Prior to 2013 women in Switzerland had to either change their surname to their husband’s or double their surname with his. However since the law changed couples can choose what they want to do: both may keep their names or either may change it to the other’s. Creating a double name by combining your surnames (eg Meier Muller) is no longer allowed. Adding a hyphen (Meier-Muller) is technically allowed, but can’t be used as your official name on the civil register. Couples getting married must also decide which of their surnames to give any future children.

4. Celebrate your own way

Apart from the legal requirement that you have a civil ceremony, you’re free to celebrate your wedding however you wish. Perhaps you want a religious blessing – in which case the place of worship you attend in Switzerland will be able to advise you – or maybe you want to do things a little differently. After all, one benefit of having a wedding away from your home country is the freedom to do things exactly as you wish, McEvoy feels. “You’re relieved of that pressure of what people think you have to do for a wedding,” she says.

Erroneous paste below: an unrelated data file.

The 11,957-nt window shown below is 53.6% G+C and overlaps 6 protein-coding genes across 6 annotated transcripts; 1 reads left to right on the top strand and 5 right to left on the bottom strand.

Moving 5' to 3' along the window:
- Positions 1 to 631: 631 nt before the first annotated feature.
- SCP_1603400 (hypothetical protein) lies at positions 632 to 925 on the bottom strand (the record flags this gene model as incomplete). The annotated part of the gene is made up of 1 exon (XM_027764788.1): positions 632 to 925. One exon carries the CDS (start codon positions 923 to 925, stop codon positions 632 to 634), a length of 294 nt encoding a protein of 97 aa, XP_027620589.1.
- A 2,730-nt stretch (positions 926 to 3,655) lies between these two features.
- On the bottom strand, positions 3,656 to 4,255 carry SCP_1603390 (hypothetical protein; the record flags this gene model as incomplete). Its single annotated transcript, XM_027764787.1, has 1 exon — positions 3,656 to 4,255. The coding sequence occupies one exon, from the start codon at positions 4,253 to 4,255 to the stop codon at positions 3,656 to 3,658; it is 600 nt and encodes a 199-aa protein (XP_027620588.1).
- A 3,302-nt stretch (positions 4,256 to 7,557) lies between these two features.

She and Christi chose to have an additional ceremony in the Lavaux vineyards above Lake Geneva, with the groom’s father leading the service. Then, deciding against a package from an expensive Swiss hotel, they rented a low key space in Sauvabelin park in Lausanne for their reception and arranged everything else – the caterer, the band, the wine, the decorations – themselves.

5. Plan early

If you’ve invited guests from your home country, make sure you tell them the date early enough so they can organize flights to Switzerland and accommodation.

“It’s considerate for the guests but it also takes off your responsibility – if people wait to book their flights then it’s their problem!” McEvoy says.

6. Save costs by shopping abroad

We all know Switzerland is expensive. But unlike in some countries, telling your venue or caterer that your event is a wedding does not lead to an automatic hike in prices, according to McEvoy, who estimates they paid $20-25,000 for theirs, well under the 2016 US average of $35,000.